Cities: December 2005 Archives

This morning I met up with Steve Patterson of Urban Review - St. Louis at Shades of Brown Coffee in Brookside to talk about urban developments here and there.

Steve was heading back to St. Louis after visiting family in Oklahoma City. True city aficionado that he is, he wanted to get a sense of the urban situation here in Tulsa and set aside some time this morning on his way home to explore and take a few photos. He quizzed me about interesting urban places in Tulsa, and I look forward to reading his observations of our city.

One topic that came up in our conversation was Tulsa's "East Village", the 115 acres between 1st and 7th, Elgin and Lansing. A St. Louis developer, Desco, had won a contract to redevelop the area, but they failed to do anything, which Steve indicated was a good thing. Desco is a suburban developer, connected with the Schnucks supermarket chain. Here's an example of how Desco builds in an urban environment -- cookie-cutter suburban design with the big parking lot, no pedestrian connection to the neighborhood, no respect for the traditional street grid. Looks like we dodged a bullet.

Lately he's been writing about the fight to preserve a historic church building, St. Aloysius Gonzaga and about revitalization in Old North St. Louis. This entry about the conversion of a north St. Louis middle school into apartments not only reviews the project itself, but gives you a sense of the context -- the surrounding neighborhood.

If we're going to make headway in preserving and recreating urban places in Tulsa, we'll have to learn lessons from other cities. The number of urban design blogs is growing, and Steve's blog is a great example of the emerging genre.

Not "free" the adjective, but "free" the imperative verb. America's most public-transit-dependent city has been hit with a strike of public transit workers, and the solution is to liberate public transit from the state-owned monopoly that controls it.

Karol at Alarming News sees a silver lining in the cloud of the transit strike:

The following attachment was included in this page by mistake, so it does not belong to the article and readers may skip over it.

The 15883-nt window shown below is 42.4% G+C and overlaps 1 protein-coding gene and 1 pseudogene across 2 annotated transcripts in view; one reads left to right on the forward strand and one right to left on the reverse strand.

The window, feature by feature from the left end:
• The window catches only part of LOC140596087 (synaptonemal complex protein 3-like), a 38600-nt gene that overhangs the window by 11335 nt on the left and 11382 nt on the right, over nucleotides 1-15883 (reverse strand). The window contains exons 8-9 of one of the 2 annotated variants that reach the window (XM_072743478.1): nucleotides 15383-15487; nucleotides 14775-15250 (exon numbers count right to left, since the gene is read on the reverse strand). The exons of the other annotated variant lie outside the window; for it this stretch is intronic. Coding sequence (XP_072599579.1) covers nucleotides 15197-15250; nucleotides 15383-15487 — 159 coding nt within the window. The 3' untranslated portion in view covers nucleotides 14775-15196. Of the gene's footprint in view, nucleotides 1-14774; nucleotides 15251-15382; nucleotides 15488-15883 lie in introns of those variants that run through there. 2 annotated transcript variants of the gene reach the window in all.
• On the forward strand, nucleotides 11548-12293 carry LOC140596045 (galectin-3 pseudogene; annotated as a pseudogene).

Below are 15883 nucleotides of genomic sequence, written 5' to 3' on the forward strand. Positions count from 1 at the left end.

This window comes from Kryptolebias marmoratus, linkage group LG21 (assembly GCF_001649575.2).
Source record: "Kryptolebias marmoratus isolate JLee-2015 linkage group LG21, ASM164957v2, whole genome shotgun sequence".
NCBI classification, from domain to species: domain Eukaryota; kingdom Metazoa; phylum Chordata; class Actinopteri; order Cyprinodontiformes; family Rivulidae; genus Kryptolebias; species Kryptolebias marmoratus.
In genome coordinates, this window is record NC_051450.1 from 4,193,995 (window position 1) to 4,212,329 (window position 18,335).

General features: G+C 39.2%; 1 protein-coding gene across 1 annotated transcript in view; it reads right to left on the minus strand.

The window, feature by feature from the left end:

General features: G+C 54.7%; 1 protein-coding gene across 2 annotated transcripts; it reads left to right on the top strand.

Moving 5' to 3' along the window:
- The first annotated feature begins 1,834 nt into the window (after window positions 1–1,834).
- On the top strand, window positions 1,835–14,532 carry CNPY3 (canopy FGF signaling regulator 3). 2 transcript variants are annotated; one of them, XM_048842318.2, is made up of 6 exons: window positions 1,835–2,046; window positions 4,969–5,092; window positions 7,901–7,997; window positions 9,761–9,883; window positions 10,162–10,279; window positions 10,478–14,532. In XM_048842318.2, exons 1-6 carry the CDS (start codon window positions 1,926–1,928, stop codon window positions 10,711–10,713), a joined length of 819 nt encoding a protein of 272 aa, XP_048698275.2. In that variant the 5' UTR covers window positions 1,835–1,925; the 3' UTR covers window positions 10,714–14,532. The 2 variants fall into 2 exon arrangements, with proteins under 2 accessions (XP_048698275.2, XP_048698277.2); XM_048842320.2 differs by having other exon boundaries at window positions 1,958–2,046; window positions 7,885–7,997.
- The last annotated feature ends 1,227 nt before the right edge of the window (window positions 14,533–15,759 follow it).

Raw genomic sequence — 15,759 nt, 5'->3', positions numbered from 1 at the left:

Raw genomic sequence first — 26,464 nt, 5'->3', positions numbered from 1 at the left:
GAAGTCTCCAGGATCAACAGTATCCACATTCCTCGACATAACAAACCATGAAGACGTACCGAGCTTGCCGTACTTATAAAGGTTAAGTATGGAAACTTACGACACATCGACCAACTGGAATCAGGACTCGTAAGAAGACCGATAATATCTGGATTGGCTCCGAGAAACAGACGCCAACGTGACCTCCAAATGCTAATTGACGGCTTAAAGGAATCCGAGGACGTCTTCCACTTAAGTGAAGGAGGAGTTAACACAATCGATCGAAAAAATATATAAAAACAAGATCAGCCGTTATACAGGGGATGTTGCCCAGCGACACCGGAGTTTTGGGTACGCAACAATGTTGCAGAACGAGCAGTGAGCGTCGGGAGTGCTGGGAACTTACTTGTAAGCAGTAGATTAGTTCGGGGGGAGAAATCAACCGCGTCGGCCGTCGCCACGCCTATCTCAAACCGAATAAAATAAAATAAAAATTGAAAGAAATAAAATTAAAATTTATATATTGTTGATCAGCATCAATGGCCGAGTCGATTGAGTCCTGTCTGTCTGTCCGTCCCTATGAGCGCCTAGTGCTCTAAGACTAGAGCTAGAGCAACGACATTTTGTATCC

I like that people get to see what Unions really are, and what they really do. What private sector employee gets a mandatory 8% non-performance-based raise each year? What private sector employee has a standard retirement age of 55?

In the comments one of her readers defended the union's strike as an exercise of freedom of association and good ol' capitalism, using the leverage they have to get more money. Here's my reply:

If this were a situation where free markets and freedom of association were at work, the city would be able to fire every worker who didn't show up today and replace them with someone willing to work. Instead, the union can put city government over a barrel because they have a federally-enforced monopoly over the labor supply for the transit system. That, in turn, puts the citizens of New York over a barrel because of laws that keep the private sector out and give city government a monopoly over mass transit.

I linked to a background paper by the Institute for Justice, which was involved in a case in New York defending entrepreneurs who wanted to provide bus service in areas that aren't well-served by the city's system. Click through and read that paper -- these are classic examples of creative people who saw a need and a way to earn a fair wage by filling that need, but they were shut down by unnecessary regulation. Ultimately, state law in New York allows the city to keep private bus companies out, which is the case in most of the country. Laws against private bus companies don't serve the public interest -- they serve entrenched interests like the union and the city transit bureaucracy.

About this Archive

This page is a archive of entries in the Cities category from December 2005.

Cities: October 2005 is the previous archive.

Cities: February 2006 is the next archive.

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